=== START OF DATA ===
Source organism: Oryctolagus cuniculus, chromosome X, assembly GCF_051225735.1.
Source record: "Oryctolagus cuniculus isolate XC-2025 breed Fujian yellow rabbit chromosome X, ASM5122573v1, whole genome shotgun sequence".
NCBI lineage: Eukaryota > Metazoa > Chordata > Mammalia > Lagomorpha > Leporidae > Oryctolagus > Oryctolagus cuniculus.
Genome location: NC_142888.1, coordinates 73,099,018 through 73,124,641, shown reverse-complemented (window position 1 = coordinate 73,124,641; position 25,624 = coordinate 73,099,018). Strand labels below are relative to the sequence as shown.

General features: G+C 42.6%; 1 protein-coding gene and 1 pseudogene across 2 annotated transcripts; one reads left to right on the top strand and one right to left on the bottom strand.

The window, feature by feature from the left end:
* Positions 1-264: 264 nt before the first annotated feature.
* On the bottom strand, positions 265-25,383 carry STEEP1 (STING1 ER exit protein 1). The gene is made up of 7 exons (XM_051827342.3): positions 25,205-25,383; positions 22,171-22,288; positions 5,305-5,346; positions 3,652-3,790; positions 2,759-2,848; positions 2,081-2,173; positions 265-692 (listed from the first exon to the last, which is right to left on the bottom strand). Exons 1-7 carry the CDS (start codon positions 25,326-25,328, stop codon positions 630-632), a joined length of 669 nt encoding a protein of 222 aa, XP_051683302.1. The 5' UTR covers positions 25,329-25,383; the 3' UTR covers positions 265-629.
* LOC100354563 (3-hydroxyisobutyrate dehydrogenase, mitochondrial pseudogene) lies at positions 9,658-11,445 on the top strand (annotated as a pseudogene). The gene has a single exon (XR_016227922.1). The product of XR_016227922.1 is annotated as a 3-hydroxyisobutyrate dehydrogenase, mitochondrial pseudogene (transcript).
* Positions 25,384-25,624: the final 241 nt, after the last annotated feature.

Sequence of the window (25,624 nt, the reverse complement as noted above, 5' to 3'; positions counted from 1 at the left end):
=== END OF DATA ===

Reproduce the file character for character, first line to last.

Source organism: Oryctolagus cuniculus, chromosome X, assembly GCF_051225735.1.
Source record: "Oryctolagus cuniculus isolate XC-2025 breed Fujian yellow rabbit chromosome X, ASM5122573v1, whole genome shotgun sequence".
NCBI lineage: Eukaryota > Metazoa > Chordata > Mammalia > Lagomorpha > Leporidae > Oryctolagus > Oryctolagus cuniculus.
Genome location: NC_142888.1, coordinates 73,099,018 through 73,124,641, shown reverse-complemented (window position 1 = coordinate 73,124,641; position 25,624 = coordinate 73,099,018). Strand labels below are relative to the sequence as shown.

General features: G+C 42.6%; 1 protein-coding gene and 1 pseudogene across 2 annotated transcripts; one reads left to right on the top strand and one right to left on the bottom strand.

The window, feature by feature from the left end:
* Positions 1-264: 264 nt before the first annotated feature.
* On the bottom strand, positions 265-25,383 carry STEEP1 (STING1 ER exit protein 1). The gene is made up of 7 exons (XM_051827342.3): positions 25,205-25,383; positions 22,171-22,288; positions 5,305-5,346; positions 3,652-3,790; positions 2,759-2,848; positions 2,081-2,173; positions 265-692 (listed from the first exon to the last, which is right to left on the bottom strand). Exons 1-7 carry the CDS (start codon positions 25,326-25,328, stop codon positions 630-632), a joined length of 669 nt encoding a protein of 222 aa, XP_051683302.1. The 5' UTR covers positions 25,329-25,383; the 3' UTR covers positions 265-629.
* LOC100354563 (3-hydroxyisobutyrate dehydrogenase, mitochondrial pseudogene) lies at positions 9,658-11,445 on the top strand (annotated as a pseudogene). The gene has a single exon (XR_016227922.1). The product of XR_016227922.1 is annotated as a 3-hydroxyisobutyrate dehydrogenase, mitochondrial pseudogene (transcript).
* Positions 25,384-25,624: the final 241 nt, after the last annotated feature.

Sequence of the window (25,624 nt, the reverse complement as noted above, 5' to 3'; positions counted from 1 at the left end):